Wednesday, February 26, 2020
No Supply Shock In Breakeven Pricing
Although it is early, U.S. inflation-linked bond market is acting in a stereotypical way: underperforming nominal bonds in a rally. This is conforming to the rule of thumb that breakeven inflation is directional: quoted yields on TIPS (real yields, or indexed yields) move less than nominal yields. This is perhaps not too surprising, but one might have expected that behaviour would be different in a supply shock.
(Background: breakeven inflation is the spread between a conventional (nomimal) Treasury that has a fixed coupon, and an inflation-linked bond (TIPS), where the payments are indexed to inflation. I discuss it in my handbook Breakeven Inflation Analysis. It is called breakeven inflation because it is a very good approximation of the inflation rate required for the inflation-linked bond total return to break even with the conventional bond. Breakeven inflation is the best measure of market inflation expectations, although small wedges appear between breakeven inflation and inflation forecasts.)
The figure at the beginning of this article shows spot and forward breakeven inflation (based on Federal Reserve H.15 data). As should be expected, the forward inflation breakeven is falling the most, as shorter breakevens should more sensitive to any near-term price rises due to supply chain disruptions.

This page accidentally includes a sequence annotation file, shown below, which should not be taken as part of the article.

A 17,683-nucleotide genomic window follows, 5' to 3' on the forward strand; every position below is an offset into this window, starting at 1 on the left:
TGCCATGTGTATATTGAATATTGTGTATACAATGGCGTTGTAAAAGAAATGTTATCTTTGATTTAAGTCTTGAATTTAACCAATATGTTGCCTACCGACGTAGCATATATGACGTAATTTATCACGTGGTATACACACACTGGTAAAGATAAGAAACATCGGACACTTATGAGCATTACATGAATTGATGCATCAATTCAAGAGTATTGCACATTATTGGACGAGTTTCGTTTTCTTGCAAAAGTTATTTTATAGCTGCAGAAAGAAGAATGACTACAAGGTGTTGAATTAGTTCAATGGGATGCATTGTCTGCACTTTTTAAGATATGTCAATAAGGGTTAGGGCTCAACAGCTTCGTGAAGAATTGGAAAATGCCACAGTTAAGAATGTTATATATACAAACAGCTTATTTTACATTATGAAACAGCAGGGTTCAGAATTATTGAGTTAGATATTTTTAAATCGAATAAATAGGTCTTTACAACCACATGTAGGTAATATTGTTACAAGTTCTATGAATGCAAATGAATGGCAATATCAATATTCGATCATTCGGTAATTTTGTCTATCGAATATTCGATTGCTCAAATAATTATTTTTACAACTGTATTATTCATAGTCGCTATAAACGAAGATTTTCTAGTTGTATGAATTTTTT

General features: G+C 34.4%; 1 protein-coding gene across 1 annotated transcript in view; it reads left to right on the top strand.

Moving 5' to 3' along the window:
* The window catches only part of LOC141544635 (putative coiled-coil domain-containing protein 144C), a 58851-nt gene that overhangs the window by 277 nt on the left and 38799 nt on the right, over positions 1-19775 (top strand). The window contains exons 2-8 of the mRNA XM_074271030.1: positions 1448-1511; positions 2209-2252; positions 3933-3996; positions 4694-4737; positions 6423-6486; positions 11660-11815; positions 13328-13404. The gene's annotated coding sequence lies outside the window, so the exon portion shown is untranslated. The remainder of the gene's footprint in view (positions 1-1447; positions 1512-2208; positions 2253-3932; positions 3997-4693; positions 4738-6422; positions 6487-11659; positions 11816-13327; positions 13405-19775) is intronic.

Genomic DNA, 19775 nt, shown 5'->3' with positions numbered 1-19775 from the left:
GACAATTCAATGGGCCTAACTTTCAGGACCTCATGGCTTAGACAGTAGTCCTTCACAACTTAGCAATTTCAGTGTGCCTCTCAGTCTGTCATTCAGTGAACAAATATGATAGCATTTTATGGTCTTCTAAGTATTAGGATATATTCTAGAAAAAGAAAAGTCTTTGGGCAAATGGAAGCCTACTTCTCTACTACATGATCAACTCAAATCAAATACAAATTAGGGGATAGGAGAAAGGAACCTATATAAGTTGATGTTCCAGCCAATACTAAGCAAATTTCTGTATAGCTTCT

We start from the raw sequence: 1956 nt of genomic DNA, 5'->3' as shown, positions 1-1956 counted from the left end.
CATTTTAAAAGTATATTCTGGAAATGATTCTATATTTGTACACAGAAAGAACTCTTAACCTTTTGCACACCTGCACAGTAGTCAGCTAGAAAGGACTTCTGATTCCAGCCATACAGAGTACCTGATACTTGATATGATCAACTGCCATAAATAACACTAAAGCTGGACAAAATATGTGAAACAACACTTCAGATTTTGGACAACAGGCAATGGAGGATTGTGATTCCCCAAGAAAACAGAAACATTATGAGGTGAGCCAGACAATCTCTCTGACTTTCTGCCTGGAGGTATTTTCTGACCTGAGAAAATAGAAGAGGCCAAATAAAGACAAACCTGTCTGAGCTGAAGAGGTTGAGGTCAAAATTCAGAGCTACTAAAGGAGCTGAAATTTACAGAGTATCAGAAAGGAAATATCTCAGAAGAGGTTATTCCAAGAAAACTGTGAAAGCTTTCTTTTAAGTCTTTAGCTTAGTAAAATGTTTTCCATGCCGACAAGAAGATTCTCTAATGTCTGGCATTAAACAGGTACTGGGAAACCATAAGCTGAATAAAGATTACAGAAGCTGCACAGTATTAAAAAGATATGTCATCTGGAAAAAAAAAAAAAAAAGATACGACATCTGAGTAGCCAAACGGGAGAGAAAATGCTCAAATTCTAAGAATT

The argument justifying the current trend is fairly plausible: supply chain disruptions will presumably be short-lived, while if there are bankruptcies by exposed entities, the world faces another deflationary downturn. Meanwhile. the post-crisis experience has disabused most market participants about the effectiveness of monetary policy to stimulate the real economy. (Many investors believe strongly that central bank interventions are propping up risk asset markets.)
The obvious risk is that investors have fallen to recency bias: they are putting aside the possibility of structural shifts in the economy. Any movement to reverse globalisation would entail inflationary pressures: returning productive capacity to the developed economies would raise price structures, and boost the prospects for workers in the job market. Betting on globalisation reversing has been a loser for the past few decades, so I am definitely not forecasting such an outcome. That said, the insurance value of inflation-linked bonds is probably worth a closer look if present trends continue.
(c) Brian Romanchuk 2020